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London: Dellfina Dellert
January 11, 2019 - January 13, 2019
ARTROOMS FAIR LONDON
After 4 Editions, the fair has become the largest event for independent artists in the UK, and one of the most talked about in the UK art’s calendar, receiving approximately 2.000 applications and showcasing more than 1.000 art work in 4 days. Exceeding all expectations, Artrooms Fair has been receiving applications from 65 Countries worldwide.
Dellfina has been selected from international submissions to exhibit at the 5th London edition of the prestigious Artrooms Fairs, and will show her project “Power Games” to the Artrooms Fair London and join the Rooms Section.
The fair is held in the Meliã White House Hotel in Albany Street, Regent’s Park, NW1 3UP, London from the 11st– 13rd January 2019 and it sees independent artists from all over the world exhibit their work in over 70 hotel rooms that have been transformed by each individual artist showcasing their work, plus in the common areas of the hotel.
Dellfina: “I plan on displaying artworks from the project “Power Games”, realised thanks to the scholarship of the Polish Ministry of Culture and the National Heritage. “Power Games” is a story of a contemporary human being – his drives, fears, strengths, and limitations. It is an analysis of masculinity and femininity: their emotional, sexual, economic, and social interdependencies, and their constant struggle for power. The project explores various ideas about gender and goes beyond stereotypes and traditional roles.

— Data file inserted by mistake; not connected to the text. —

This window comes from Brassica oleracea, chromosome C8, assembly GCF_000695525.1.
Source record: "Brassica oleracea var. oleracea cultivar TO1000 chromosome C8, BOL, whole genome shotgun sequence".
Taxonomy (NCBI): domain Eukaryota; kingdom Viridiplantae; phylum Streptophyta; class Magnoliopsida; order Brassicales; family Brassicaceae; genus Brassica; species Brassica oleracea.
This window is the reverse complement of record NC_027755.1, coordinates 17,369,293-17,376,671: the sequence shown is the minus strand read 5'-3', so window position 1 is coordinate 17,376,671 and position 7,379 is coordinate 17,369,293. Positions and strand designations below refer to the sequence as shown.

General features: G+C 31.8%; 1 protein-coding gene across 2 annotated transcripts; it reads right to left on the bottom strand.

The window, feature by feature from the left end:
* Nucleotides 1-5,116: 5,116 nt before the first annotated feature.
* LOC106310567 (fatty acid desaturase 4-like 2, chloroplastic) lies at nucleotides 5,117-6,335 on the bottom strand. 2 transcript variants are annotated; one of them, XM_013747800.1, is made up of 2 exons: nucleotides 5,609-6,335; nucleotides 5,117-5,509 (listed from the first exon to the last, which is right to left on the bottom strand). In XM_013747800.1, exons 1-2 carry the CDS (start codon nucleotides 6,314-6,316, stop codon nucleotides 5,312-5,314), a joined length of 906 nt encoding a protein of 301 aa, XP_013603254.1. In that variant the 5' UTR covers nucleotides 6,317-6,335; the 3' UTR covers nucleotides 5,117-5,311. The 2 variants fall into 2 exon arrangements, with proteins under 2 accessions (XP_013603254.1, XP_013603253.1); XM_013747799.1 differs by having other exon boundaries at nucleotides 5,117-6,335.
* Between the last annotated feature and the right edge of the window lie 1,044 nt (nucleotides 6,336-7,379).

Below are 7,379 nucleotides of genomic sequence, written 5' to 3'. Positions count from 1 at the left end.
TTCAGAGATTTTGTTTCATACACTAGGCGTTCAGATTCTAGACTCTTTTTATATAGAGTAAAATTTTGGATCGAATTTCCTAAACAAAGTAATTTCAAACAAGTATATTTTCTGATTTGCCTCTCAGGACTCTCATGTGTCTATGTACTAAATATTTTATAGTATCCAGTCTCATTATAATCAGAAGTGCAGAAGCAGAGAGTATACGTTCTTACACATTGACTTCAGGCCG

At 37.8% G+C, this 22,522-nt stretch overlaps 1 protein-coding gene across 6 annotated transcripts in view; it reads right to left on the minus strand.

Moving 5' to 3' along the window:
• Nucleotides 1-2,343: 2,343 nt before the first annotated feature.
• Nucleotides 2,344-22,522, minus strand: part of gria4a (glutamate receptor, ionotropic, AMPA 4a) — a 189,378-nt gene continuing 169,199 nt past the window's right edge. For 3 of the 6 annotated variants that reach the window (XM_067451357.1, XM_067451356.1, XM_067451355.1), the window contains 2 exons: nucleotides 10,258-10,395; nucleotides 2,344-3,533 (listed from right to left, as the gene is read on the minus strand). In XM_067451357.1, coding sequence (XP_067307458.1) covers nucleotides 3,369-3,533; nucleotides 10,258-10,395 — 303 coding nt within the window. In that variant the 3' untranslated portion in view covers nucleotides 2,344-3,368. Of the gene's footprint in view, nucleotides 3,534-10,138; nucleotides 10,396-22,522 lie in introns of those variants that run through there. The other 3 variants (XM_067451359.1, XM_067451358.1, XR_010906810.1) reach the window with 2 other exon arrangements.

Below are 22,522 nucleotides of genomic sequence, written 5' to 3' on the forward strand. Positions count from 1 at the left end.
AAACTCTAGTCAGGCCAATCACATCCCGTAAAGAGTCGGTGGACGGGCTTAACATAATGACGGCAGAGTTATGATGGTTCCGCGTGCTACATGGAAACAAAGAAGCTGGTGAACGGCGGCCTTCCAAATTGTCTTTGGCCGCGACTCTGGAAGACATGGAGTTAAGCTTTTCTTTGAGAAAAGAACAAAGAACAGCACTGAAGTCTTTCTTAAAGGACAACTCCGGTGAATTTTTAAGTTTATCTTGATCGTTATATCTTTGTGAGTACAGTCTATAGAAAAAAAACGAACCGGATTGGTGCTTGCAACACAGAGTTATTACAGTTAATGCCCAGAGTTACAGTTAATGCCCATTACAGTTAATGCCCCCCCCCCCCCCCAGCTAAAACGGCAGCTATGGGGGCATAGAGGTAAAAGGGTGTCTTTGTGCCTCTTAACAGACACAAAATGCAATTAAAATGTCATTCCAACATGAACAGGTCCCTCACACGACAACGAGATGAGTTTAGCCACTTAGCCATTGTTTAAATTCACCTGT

In this photo project I used as my inspiration the painting style of Caravaggio. Not because I particularly like early baroque, but because I find works of this master timeless and universal. He had the ability of showing human kind in a very crude, but still very sublime way. His paintings are theatrical, looking almost like staged performances. But they are still cruelly realistic. I used his visual language also because of his characters. Many are mythological heroes, who correspond perfectly with the mythological aspect of the collective unconscious (C.G. Jung), that part of our nature we all have in common (archetypes) and inherit from our ancestors. This way I could bind the past with “nowness,” and fantasy with reality. Each person, gesture, piece of clothing or object is symbolic, and appears for a reason. Every photograph is a mirror reflection of a different aspect of our psyche, so everyone can find a piece of himself or herself in it.”